Scrum Log Jeff Sutherland

Scrum is an Agile development framework that Jeff Sutherland invented at Easel Corporation in 1993. Jeff worked with Ken Schwaber to formalize Scrum at OOPSLA'95. Together, they extended and enhanced Scrum at many software companies and helped write the Agile Manifesto.

Saturday, May 30, 2009

Ken Schwaber on "Flaccid Scrum - A New Pandemic?"

Agile Bazaar June Meeting

Date: Thursday June 18
Time: 6:00 - 9:00pm
Place: To be announced (A Burlington location was planned but we are looking for a larger space and will announce it soon)
RSVP: Go to  to register. We expect to fill all the seats, so sign up early!

Food: Will be provided
Cost: Voluntary contribution to offset food expenses is welcome

Scrum has been a very widely adopted Agile process, used for managing such complex work as systems development and development of product releases. When waterfall is no longer in place, however, a lot of long standing habits and dysfunctions have come to light. This is particularly true with Scrum, because transparency is emphasized in Scrum projects.

Some of the dysfunctions include poor quality product and completely inadequate development practices and infrastructure. These arose because the effects of them couldnít be seen very clearly in a waterfall project. In a Scrum project, the impact of poor quality caused by inadequate practices and tooling are seen in every Sprint.

The primary habits that hinder us are flaccid developers and flaccid customers who believe in magic, as in:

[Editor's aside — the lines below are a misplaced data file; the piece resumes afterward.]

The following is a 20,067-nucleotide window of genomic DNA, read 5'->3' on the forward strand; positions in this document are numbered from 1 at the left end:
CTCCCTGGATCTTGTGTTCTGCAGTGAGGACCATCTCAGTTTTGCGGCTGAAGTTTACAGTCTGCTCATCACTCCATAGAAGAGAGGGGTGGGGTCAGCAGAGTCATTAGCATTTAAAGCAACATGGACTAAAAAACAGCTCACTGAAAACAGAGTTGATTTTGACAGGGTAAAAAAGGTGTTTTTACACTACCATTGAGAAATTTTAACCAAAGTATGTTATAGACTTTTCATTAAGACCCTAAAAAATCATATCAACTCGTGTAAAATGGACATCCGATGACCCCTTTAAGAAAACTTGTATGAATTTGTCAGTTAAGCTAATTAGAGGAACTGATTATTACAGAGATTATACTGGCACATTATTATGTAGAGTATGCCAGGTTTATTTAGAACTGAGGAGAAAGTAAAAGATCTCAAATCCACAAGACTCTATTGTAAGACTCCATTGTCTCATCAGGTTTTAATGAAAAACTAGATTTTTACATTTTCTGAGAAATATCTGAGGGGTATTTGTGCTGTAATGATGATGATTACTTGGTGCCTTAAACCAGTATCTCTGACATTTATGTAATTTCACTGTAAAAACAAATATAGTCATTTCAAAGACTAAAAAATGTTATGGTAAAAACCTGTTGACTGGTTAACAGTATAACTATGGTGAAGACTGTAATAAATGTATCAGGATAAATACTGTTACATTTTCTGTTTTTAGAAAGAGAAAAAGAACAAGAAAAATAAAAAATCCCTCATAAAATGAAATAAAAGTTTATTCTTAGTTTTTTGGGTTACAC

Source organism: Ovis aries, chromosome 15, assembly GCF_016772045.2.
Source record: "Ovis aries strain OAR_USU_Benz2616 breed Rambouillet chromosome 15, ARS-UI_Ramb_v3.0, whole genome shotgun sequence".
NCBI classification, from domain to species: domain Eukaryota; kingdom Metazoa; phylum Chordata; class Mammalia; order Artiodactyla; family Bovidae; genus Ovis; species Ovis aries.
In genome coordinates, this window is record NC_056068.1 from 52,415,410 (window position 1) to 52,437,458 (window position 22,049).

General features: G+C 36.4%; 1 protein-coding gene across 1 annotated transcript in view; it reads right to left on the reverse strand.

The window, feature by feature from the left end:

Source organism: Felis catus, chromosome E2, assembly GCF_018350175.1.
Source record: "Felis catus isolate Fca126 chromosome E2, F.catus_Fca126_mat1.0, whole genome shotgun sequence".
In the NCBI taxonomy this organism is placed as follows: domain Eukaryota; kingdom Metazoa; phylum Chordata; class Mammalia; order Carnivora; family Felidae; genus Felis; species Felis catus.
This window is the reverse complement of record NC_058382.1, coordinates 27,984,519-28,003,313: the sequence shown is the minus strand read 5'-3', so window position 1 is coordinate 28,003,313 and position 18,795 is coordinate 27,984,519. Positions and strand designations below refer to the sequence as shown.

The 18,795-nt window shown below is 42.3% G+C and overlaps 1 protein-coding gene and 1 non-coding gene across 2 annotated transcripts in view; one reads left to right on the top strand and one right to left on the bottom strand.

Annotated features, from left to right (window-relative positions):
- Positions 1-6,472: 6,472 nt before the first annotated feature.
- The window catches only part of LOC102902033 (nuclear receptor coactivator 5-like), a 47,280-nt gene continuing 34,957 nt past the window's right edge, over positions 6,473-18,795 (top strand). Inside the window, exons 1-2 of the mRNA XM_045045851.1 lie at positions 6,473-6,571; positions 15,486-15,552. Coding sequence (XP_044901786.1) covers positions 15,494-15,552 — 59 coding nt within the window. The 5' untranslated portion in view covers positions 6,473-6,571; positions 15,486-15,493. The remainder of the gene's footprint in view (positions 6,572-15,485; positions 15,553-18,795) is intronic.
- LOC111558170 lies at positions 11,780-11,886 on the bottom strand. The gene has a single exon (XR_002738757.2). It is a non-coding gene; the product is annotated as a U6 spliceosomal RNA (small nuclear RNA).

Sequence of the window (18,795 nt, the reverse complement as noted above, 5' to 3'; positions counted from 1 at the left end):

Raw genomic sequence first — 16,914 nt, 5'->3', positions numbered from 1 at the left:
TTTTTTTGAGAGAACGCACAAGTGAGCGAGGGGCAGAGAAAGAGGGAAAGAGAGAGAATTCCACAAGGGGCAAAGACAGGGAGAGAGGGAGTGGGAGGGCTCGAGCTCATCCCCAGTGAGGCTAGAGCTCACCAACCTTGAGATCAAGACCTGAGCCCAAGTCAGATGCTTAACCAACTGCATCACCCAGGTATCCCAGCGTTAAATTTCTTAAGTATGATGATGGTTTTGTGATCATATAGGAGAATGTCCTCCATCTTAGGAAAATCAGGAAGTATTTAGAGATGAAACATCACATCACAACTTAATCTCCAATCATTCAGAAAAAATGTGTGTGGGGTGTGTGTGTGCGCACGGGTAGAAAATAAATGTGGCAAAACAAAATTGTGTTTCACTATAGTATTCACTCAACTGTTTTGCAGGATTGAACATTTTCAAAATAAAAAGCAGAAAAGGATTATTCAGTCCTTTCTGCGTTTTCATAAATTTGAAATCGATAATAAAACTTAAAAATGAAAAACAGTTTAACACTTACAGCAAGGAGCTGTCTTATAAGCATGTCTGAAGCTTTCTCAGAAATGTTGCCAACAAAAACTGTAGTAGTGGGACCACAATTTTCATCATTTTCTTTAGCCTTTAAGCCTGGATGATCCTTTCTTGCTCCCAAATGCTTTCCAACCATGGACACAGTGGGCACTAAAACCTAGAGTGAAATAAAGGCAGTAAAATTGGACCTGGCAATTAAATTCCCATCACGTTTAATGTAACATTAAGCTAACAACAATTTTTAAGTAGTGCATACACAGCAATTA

Unskilled developers - most developers working in a team are unable to build an increment of product within an iteration. They are unfamiliar with modern engineering and quality practices, and they donít have an infrastructure supportive of these practices.

Ignorant customer - most customers are still used to throwing a book of requirements over the wall to development and wait for the slips to start occurring, all the time adding the inevitable and unavoidable changes.

Belief in magic - most customers and managers still believe that if they want something badly enough and pressure developers enough to do it, that it will happen. They donít understand that the pressure valve is quality and long term product sustainability and viability.

Have you seen these problems? Is your company "tailoring" Scrum to death? Let Ken respond to your issues and questions!

Ken will describe how Scrum addresses these problems and will give us a preview of plans for the future of the Scrum certification efforts.


Blogger Richard said...

Perfect description of an all too common problem!

12:20 PM  

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